Source: Journal of Mathematics Teacher Education, Volume 20, Issue 1, (2017) 49–74
(Reviewed by the Portal Team)
This study examines how prospective teachers (PTs) perceive social justice in K-12 mathematics.
The author used a framework—the What, Who, and How (WWH) of mathematics. This framework asks mathematics teachers to consider What messages they send about mathematics and the world, Whose perspectives are represented in mathematics, and How mathematical concepts and their world are related. The author used this framework as a means of understanding the PTs’ views and his own instruction.
The study was conducted in two universities in USA. The participants were 55 prospective teachers (PTs). The author identified the vast majority of them as White and non-Hispanic. One participant was female.
The author teaches courses, which include in-class lessons, homework assignments, a semester project, and reflection assignments. For the projects, the author asks PTs to connect mathematics to a sociopolitical issue or to explore the mathematics of a cultural group.
The author collected data through PTs’ responses to the homework and reflection assignments.
The author argues that the framework of What, Who, How serves as a tool to understand prospective teachers’ views, to navigate a broad range of literature on social justice mathematics, and a means of informing the practice of teachers and teacher educators.
The author claims that the WWH may help identify views that are more easily accepted by PTs.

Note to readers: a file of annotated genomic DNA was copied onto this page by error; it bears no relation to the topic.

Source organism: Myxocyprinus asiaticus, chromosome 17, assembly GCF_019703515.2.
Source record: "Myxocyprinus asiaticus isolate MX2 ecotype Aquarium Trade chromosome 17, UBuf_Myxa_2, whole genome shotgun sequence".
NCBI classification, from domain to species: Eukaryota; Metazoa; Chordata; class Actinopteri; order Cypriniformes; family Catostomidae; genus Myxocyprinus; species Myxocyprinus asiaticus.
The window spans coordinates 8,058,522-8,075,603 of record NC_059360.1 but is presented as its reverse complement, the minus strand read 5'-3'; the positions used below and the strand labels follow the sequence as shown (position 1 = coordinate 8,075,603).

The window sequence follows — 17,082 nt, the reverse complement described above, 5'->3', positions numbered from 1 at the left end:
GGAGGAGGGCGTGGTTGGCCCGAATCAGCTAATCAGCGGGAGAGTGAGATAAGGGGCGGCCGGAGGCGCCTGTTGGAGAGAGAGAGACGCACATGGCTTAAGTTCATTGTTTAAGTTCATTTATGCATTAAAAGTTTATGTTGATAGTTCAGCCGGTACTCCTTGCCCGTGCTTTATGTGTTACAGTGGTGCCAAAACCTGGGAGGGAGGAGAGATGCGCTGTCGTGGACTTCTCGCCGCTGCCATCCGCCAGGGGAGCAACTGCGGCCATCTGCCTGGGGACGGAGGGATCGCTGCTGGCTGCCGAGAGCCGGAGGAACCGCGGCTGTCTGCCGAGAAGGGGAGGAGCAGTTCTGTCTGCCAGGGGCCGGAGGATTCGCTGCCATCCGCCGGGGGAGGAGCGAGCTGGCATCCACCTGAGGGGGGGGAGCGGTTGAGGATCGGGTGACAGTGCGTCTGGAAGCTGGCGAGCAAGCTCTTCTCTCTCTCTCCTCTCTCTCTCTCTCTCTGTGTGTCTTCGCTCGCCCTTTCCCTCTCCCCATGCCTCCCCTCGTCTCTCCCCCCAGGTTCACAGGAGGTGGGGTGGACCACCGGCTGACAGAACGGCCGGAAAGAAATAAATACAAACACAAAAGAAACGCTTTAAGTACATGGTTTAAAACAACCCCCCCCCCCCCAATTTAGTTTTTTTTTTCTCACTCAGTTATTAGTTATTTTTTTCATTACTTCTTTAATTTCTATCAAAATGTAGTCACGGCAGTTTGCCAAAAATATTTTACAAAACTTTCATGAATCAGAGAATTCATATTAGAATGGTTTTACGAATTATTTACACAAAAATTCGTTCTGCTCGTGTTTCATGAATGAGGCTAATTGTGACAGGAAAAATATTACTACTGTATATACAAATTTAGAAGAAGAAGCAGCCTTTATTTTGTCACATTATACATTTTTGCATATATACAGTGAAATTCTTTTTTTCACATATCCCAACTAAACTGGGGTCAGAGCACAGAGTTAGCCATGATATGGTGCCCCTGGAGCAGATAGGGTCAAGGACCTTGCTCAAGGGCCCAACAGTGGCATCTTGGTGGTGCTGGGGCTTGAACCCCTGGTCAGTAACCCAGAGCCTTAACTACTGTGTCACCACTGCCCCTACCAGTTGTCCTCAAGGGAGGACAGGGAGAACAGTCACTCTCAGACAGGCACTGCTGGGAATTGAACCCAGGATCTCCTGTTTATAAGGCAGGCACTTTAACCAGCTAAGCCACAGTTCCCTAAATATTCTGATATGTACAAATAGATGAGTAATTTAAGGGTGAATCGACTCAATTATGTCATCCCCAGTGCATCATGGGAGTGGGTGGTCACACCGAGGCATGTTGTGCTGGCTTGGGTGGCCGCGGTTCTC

The author also indicates benefits of the WWH framework. It can serve as a tool for teasing out different dimensions of PTs’ views about the social and political aspects of teaching mathematics. This framework can also support research that examines how these views are interrelated.
The author explains that mathematics can be coconstructed as White and middle class if it consistently serves as a mirror for learners with those backgrounds and fails to do so for other groups. Furthermore, he argues that mathematics can function as a mirror for students either through the topics investigated for social analysis or through the mathematical approach taken. The author argues that if one of these approaches is positioned as the official form of school mathematics, then it causes mathematics to function as a mirror for some groups and not others.
The WWWH framework can also inform instructional practice of mathematics educators. There are multiple forms, or genres, of mathematics and each genre involves a unique set of expectations for participation. The WWH framework asks teacher educators to reconsider what it means to know and understand mathematics.
The author argues that in particular, the How dimension emerged in part from tensions he experienced between focusing on mathematical knowledge for teaching and integrating issues of equity into his course. By reflecting on the PTs’ limited ability to articulate how mathematics and the world may be related in the classroom, he has continued to improve his own teaching by developing a broader range of mathematical tasks that can serve to illustrate different kinds of relationships between the world and mathematical concepts.